It was in the spring, while Mark Schmidt was watching his daughter's softball game, when his cell phone suddenly rang.
On the other end was Drew Gordon. The La Salle football boss wanted to know whether Schmidt, who had stepped down as Neshaminy's longtime coach in February, was interested in joining the Explorers' staff for 2014.
"He had an opening for an offensive-line coach," Schmidt said. "From there, I went and talked to my wife [Maribeth] about it. We agreed that it would be something worth pursuing."
Schmidt, 54, now working to help make La Salle a force in the Catholic League and beyond, compiled a 161-66 record (.707 winning percentage) in 19 seasons at Neshaminy. He won three PIAA District 1 Class AAAA championships and, in 2001, a state crown.
"His energy level is tremendous," Gordon said. "He gets the kids going, gets them working really hard. It's been a real positive thing for us."
Before Gordon's call, Schmidt, who last season guided Neshaminy to the Class AAAA state semifinals, thought he might be taking a sabbatical of at least one season.
"As soon as I left it, I missed it," said Schmidt, a retired Neshaminy phys-ed teacher. "But you can't go anywhere if there isn't an opportunity. Fortunately, this came up."
Friday night, in Schmidt's debut with La Salle, the visiting Explorers thrived in the passing game and downed North Penn, 29-7, in the season opener for both teams at Crawford Stadium.
Senior quarterback Kyle Shurmur, who is bound for Vanderbilt, hit on 23 of 36 passes for 338 yards and four touchdowns.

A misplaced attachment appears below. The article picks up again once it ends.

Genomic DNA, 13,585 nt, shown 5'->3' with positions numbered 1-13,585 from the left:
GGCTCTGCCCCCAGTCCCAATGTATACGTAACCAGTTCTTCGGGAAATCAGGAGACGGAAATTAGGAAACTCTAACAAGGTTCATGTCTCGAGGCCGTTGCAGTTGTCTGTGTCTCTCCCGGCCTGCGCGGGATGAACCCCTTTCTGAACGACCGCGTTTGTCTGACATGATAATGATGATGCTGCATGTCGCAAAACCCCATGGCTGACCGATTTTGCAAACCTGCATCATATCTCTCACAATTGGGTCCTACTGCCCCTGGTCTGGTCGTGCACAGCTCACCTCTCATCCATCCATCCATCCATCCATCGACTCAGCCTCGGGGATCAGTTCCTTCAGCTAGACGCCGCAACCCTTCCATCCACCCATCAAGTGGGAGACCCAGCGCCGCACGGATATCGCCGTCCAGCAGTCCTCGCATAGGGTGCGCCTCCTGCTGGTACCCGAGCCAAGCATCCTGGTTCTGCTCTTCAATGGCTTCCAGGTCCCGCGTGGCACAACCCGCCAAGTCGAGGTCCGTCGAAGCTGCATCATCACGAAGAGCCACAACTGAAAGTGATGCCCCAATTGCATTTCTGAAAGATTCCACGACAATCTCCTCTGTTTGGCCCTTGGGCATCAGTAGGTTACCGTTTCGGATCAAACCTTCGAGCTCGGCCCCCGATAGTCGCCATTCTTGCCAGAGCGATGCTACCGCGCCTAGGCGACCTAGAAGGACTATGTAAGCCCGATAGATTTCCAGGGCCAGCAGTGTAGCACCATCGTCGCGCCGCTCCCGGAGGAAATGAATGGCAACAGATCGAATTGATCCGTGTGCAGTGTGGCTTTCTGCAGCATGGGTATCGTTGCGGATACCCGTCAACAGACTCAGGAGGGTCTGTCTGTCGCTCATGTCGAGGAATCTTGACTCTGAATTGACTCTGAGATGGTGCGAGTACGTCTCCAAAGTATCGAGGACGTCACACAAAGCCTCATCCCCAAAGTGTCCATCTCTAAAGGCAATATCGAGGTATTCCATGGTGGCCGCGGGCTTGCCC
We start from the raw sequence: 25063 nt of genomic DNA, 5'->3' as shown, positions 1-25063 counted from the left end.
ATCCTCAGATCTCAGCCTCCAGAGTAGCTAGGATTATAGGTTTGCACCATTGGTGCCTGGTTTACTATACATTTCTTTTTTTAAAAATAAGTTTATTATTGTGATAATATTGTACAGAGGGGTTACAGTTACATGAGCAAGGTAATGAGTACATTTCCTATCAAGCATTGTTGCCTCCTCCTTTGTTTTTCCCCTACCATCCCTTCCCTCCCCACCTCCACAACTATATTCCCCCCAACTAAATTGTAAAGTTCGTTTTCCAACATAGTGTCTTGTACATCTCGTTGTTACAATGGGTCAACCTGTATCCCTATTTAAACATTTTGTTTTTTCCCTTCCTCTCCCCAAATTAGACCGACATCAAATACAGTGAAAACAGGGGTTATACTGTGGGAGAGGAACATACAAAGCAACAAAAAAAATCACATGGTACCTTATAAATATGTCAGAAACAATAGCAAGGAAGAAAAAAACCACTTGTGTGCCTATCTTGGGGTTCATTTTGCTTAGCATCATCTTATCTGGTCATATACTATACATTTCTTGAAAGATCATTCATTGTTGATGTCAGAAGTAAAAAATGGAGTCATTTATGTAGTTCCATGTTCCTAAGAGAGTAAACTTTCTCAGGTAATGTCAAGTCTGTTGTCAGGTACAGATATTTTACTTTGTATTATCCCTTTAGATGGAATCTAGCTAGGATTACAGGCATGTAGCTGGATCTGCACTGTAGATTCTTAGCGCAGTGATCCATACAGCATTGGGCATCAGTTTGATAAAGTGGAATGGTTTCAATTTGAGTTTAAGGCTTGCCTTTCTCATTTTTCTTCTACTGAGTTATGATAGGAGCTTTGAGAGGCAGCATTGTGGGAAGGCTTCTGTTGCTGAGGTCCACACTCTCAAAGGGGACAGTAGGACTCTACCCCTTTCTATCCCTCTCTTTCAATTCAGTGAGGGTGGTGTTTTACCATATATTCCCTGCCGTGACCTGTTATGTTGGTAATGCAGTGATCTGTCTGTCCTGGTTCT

"You certainly want to pass-protect for that guy," Schmidt said. "He's a special player."
La Salle's offensive-line rotation included center Jim Morrissey, center-guard Matt McDermott, guards Ryan Schutta and Tom Garvin, tackles Rob Skowronski and Conor McCracken, and tight ends Charlie Hemcher, Ian McIntosh, and Conall Mulligan.
When Schmidt was at Neshaminy, a power running game was the norm. At La Salle, it's the spread.
"I'm not too familiar with it, but it's been a good transition," he said. "I'm learning on the go."
Does Schmidt want to one day be a head coach again?
"Right now, I'm just happy with the opportunity I have here," he said. "I'm enjoying it, jumping in headfirst. I want to help Drew as much as he's helped me in bringing me on."
Recuperating. Pat Manzi, Bishop McDevitt's head coach since 1982, in on a leave of absence while recovering from complications after July surgery involving his gallbladder.
"I almost didn't make it," Manzi said of the procedure. "It was pretty traumatic. Now, I just have to be patient with getting better. It's a day-to-day kind of thing."
Karl Stout, a McDevitt assistant for the last decade, is filling in for Manzi, also the school's athletic director. The 51-year-old, a social studies and math teacher, was defensive coordinator for the last two seasons.
Saturday night at Cheltenham, with Stout calling the shots, the Lancers cruised to a 33-14 nonleague victory over Pope John Paul II.
McDevitt's leaders include running back-defensive end Vince DiLeo, receiver-defensive back Stephen Leach, southpaw quarterback Max Bryson, two-way lineman Robbie Brett, receiver-defensive back Jalen Reynolds, and kicker Brendan Hanagan.
Extra points. Senior linebacker Daron Boone notched 11 solo tackles in Abington's 35-34 win Friday over Northeast. For the Vikings, linebackers Mike Ukaebghu (five solos) and Steve Rowe (four solos, fumble recovery) were each involved in eight tackles. Teammate and defensive end Gladimir Paul, a Virginia recruit, recorded two sacks. . . . In Archbishop Ryan's 21-20 win Saturday over Father Judge, Raiders coach Frank McArdle said a successful fake field-goal play in the second quarter (holder Matt Romano ran 13 yards to the Judge 2, setting up Samir Bullock's 4-yard TD) was inspired by former James Madison and Northeastern assistant Ed Davis. McArdle played under Davis, who died last October, as a linebacker at James Madison and coached with him at Northeastern. . . . For Judge, linebacker Eric Petroski (eight solos) and defensive back Tom Penko (seven) notched 10 and eight tackles, respectively.